Interview | Health

COVID-19 pandemic not over, says expert, on Omicron emergence

Professor G Padmanaban (IISc, Bangalore), Senior Science Innovation Adviser, BIRAC, Department of Biotechnology. Photo: Special Arrangement  

In the wake of the emergence of new coronavirus variant Omicron, persons with co-morbidities and the older age group need to be monitored and, in general, the vaccination of children is the next agenda and India should plan for a booster vaccine dose in the second half of 2022, although two-dose vaccination of the target population is still the priority, said Professor G. Padmanaban (IISc, Bengaluru), senior science innovation adviser, Biotechnology Industry Research Assistance Council (BIRAC), Department of Biotechnology, in an interview.

Why is this mutation being called Variant of Concern (VOC)? What does it mean in terms of treatment, hospital stay and vaccine protection?

A Variant of Interest (VOI) is one that carries specific genetic markers (mutations/deletions) that are predicted to affect transmission, diagnostics, therapeutics or immune escape. A Variant of Concern (VOC) is a VOI that, in addition, is demonstrated to be associated with one or more of public health concerns, including an increase in transmissibility or a detrimental change in COVID-19 epidemiology, increase in virulence or change in clinical disease presentation or decrease in effectiveness of public health and social measures or available diagnostics, vaccines, therapeutics.

Omicron has increased four-fold in two weeks in Gauteng province of South Africa and has spread to other countries (Botswana, Hongkong, Israel), and the expert group in World Health Organisation has termed it VOC. It also carries a large number of mutations – as many as 30 in the spike protein region. It carries mutations in the Alpha, Beta, Gamma and Lambda variants, with potential for immune escape and more transmissibility.

Also read: COVID-19 | WHO says it is not yet clear if Omicron variant causes more severe disease

How does widespread transmission enhance the potency of the mutations?

Mutations have the potential to increase transmission, for example, by increasing the binding affinity to the receptor, enhancing viral replication rate, etc. The virus will keep mutating all the time due to slippage in copying the 30,000-odd bases. Most mutations may only make the virus ineffective, but some constellations can make it a VOI and then VOC.

This will keep happening till the virus loses steam and antibodies and herd immunity can keep the virus under check. It is difficult to predict what form it will take in future – whether it will be a milder, more severe or a yearly visitor.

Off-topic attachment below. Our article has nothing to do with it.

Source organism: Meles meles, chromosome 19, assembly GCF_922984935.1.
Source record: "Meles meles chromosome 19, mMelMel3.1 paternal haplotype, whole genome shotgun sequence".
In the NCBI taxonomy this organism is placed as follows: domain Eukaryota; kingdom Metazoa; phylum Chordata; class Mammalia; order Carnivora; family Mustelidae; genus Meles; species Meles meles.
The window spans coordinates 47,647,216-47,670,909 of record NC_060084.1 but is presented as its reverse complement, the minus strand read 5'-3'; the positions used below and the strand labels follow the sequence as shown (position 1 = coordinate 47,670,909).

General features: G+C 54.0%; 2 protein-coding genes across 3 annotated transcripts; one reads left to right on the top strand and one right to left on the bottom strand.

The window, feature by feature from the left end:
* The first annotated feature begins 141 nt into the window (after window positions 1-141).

Also read: What the Omicron variant means for India

What does all this mean for the common man and what should the public be doing at this time?

The message to the common man is: the pandemic is not over. The virus is still around and can keep acquiring mutations that may be more or less detrimental.

It is absolutely necessary to follow the COVID-appropriate behaviour. Proper wearing of masks is critical. Both doses of available vaccine must be taken, since even with less neutralisation potential, they are protective. Even if infection takes place, there is enough evidence to indicate that severity of the disease is prevented. We need to take all precautions during international travel. Omicron is yet to be detected in India, but international arrivals would need close monitoring. Complete genome sequencing of the virus is needed in suspected cases.

What are the implications for children, since this is a totally unvaccinated population?

For children, very little is known about the clinical aspects of Omicron, since the number infected are still small. It seems to be spreading fast. A matter of concern is that Omicron carries a large number of mutations, some already seen in Alpha, Beta, Gamma and Lambda variants, in addition to new ones.

Persons with co-morbidities and the older age group need to be monitored. In general, vaccination of children is the next agenda, and I feel India should be planning for a booster vaccine dose in the second half of 2022, although two-dose vaccination of the target population is the priority.

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Printable version | Jan 18, 2022 7:33:57 PM |

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